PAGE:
To practice portion-control effectively, you do not want to feel hungry. To avoid such feelings, I suggest eating foods that contain nutrients that promote feelings of fullness. Protein, fiber, and heart-healthy fats do the trick. Therefore at each meal, try “mixing and matching:” eating a combination of foods to keep you satiated. Include protein-rich foods such as fish, chicken, eggs, beans, and grass-fed beef; fiber-rich fruits, vegetables and whole grains (brown rice, sweet potato, quinoa); and a sprinkling of healthy fats including olive oil, avocado, nuts and seeds.
Size it up: A yummy--and filling--dinner includes grilled salmon, roasted asparagus and cauliflower, and cup of quinoa.
3. Smartsize your dishes (and your spoons!).
Considerable research has shown that the size of our plates, bowls and even utensils (yes, spoons!) can play a major role in the amount of food we eat. The larger the plate the more we serve ourselves and tend to eat.
Eating off of a larger plate can actually be a good strategy for salads and veggies that we want to eat more of. And not all portion-control strategies are about eating less. However, for a pasta meal, I’d certainly suggest downsizing your bowl.
Spoon sizes and drinking glasses make a difference too!
In a study by Cornell researchers, nutrition experts given a larger bowl served themselves 31.0% more without even noticing. And, when given a larger serving spoon, their servings increased by 14.5%. And these are experts! Imagine how food novices would respond.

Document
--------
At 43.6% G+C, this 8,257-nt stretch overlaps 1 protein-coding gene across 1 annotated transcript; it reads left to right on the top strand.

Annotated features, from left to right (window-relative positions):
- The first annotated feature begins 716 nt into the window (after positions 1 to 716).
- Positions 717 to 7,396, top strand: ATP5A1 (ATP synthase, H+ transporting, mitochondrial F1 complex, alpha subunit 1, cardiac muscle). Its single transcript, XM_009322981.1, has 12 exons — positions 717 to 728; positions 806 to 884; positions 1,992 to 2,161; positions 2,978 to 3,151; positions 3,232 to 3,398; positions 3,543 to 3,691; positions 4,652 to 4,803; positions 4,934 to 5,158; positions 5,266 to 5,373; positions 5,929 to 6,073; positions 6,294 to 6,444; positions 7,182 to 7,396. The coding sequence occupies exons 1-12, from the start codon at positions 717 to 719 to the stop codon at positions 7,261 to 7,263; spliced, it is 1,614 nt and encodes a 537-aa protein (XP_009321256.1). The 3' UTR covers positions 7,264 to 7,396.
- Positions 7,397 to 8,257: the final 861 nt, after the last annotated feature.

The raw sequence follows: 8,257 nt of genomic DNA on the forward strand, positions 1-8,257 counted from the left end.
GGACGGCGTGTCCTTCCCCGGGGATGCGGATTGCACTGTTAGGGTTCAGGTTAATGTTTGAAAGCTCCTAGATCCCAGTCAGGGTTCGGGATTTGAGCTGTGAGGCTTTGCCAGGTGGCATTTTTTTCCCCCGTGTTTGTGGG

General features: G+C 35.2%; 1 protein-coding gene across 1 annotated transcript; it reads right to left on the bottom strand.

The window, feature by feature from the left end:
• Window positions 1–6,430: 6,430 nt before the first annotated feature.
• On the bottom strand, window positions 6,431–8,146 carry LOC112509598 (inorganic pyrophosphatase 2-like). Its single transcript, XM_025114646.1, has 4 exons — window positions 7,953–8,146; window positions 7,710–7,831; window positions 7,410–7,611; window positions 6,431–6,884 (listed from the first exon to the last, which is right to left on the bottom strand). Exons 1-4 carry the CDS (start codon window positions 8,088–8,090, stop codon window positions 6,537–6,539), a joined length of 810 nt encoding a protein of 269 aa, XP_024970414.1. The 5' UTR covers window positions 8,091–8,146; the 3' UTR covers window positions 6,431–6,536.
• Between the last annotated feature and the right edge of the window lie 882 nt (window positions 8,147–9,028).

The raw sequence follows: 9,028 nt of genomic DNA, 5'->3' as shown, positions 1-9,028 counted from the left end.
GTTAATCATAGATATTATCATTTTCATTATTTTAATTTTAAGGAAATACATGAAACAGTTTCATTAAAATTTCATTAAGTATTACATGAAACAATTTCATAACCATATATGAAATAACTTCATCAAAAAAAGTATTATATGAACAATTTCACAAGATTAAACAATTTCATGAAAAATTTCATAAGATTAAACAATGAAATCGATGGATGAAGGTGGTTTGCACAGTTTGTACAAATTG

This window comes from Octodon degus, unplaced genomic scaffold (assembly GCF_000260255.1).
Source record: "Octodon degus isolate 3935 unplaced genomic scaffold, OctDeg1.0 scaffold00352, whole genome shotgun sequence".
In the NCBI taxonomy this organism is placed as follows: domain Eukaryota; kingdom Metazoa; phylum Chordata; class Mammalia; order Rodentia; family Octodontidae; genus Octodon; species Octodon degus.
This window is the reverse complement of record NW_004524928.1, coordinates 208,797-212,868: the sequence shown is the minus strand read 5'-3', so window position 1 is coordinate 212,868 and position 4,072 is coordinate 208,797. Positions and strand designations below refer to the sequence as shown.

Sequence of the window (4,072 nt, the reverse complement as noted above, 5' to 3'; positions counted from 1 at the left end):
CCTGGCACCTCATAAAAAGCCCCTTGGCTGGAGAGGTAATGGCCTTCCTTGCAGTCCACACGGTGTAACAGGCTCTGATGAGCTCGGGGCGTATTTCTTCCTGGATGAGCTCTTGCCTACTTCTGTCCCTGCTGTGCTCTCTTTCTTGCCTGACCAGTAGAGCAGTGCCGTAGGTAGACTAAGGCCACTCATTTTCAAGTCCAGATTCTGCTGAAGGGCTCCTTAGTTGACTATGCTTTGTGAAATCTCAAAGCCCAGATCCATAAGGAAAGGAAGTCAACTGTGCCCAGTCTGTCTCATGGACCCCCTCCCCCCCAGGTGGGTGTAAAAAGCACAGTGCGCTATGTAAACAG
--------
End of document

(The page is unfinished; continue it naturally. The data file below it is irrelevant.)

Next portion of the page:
University of Cambridge researchers reported that people drank more wine when their glass was bigger. A larger wine glass may change our perception of how much wine constitutes a portion, perhaps leading us to drink faster and to order more.
Size it up: Want to enjoy an ice cream treat in the dog days of summer? Use a small bowl and a teaspoon instead of a tablespoon.
4. Make a fist and use your hand as a portion guide.
Your hand can be one of the best tools around to help you gauge portion sizes. Therefore, when I wrote my book, The Portion Teller Plan, I created a “handy’ guide to help people determine how much food they should be eating.
When you go out to eat, which Americans do quite often these days, you’re not likely to bring along a food scale and measuring cups but you always have your hand.
Since so many of us overdo our starch portion (think rice, pasta, and potato), I advise clients to make a fist and enjoy a healthy 1-cup portion instead of banning starch altogether.
This method is not an exact science (after all, we all have different size hands) but it sure does come in handy.